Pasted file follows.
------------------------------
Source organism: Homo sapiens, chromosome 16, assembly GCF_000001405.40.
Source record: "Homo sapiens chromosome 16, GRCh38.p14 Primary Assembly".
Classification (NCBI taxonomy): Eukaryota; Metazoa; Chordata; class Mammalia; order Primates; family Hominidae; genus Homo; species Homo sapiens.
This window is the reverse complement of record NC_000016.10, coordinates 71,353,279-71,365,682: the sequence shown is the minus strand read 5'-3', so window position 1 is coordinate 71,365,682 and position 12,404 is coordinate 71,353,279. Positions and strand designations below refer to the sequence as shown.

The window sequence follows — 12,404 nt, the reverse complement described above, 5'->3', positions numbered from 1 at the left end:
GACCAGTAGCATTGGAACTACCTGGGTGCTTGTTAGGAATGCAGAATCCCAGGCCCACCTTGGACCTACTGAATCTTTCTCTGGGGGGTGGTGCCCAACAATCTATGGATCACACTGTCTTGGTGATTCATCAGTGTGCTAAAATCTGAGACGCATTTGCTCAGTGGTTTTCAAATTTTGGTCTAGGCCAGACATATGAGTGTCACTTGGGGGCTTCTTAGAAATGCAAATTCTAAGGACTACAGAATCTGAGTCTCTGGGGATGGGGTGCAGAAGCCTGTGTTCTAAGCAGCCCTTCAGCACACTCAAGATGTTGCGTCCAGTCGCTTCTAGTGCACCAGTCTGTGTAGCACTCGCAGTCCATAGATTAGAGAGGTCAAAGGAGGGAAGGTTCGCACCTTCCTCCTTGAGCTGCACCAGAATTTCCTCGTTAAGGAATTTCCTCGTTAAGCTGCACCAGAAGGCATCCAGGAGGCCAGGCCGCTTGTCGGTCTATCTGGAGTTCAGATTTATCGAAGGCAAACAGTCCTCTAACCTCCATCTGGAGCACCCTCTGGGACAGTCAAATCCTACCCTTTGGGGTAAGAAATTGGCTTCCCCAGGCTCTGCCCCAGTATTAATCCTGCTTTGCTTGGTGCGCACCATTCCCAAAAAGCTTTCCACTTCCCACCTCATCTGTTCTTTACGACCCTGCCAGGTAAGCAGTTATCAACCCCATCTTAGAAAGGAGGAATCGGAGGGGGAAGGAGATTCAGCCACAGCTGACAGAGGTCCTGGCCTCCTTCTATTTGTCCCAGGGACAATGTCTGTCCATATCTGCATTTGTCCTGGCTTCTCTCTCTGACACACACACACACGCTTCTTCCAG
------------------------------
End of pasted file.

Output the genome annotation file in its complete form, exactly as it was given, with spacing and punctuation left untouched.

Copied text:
Source organism: Homo sapiens, chromosome 16, assembly GCF_000001405.40.
Source record: "Homo sapiens chromosome 16, GRCh38.p14 Primary Assembly".
Classification (NCBI taxonomy): Eukaryota; Metazoa; Chordata; class Mammalia; order Primates; family Hominidae; genus Homo; species Homo sapiens.
This window is the reverse complement of record NC_000016.10, coordinates 71,353,279-71,365,682: the sequence shown is the minus strand read 5'-3', so window position 1 is coordinate 71,365,682 and position 12,404 is coordinate 71,353,279. Positions and strand designations below refer to the sequence as shown.

The window sequence follows — 12,404 nt, the reverse complement described above, 5'->3', positions numbered from 1 at the left end:
GACCAGTAGCATTGGAACTACCTGGGTGCTTGTTAGGAATGCAGAATCCCAGGCCCACCTTGGACCTACTGAATCTTTCTCTGGGGGGTGGTGCCCAACAATCTATGGATCACACTGTCTTGGTGATTCATCAGTGTGCTAAAATCTGAGACGCATTTGCTCAGTGGTTTTCAAATTTTGGTCTAGGCCAGACATATGAGTGTCACTTGGGGGCTTCTTAGAAATGCAAATTCTAAGGACTACAGAATCTGAGTCTCTGGGGATGGGGTGCAGAAGCCTGTGTTCTAAGCAGCCCTTCAGCACACTCAAGATGTTGCGTCCAGTCGCTTCTAGTGCACCAGTCTGTGTAGCACTCGCAGTCCATAGATTAGAGAGGTCAAAGGAGGGAAGGTTCGCACCTTCCTCCTTGAGCTGCACCAGAATTTCCTCGTTAAGGAATTTCCTCGTTAAGCTGCACCAGAAGGCATCCAGGAGGCCAGGCCGCTTGTCGGTCTATCTGGAGTTCAGATTTATCGAAGGCAAACAGTCCTCTAACCTCCATCTGGAGCACCCTCTGGGACAGTCAAATCCTACCCTTTGGGGTAAGAAATTGGCTTCCCCAGGCTCTGCCCCAGTATTAATCCTGCTTTGCTTGGTGCGCACCATTCCCAAAAAGCTTTCCACTTCCCACCTCATCTGTTCTTTACGACCCTGCCAGGTAAGCAGTTATCAACCCCATCTTAGAAAGGAGGAATCGGAGGGGGAAGGAGATTCAGCCACAGCTGACAGAGGTCCTGGCCTCCTTCTATTTGTCCCAGGGACAATGTCTGTCCATATCTGCATTTGTCCTGGCTTCTCTCTCTGACACACACACACACGCTTCTTCCAG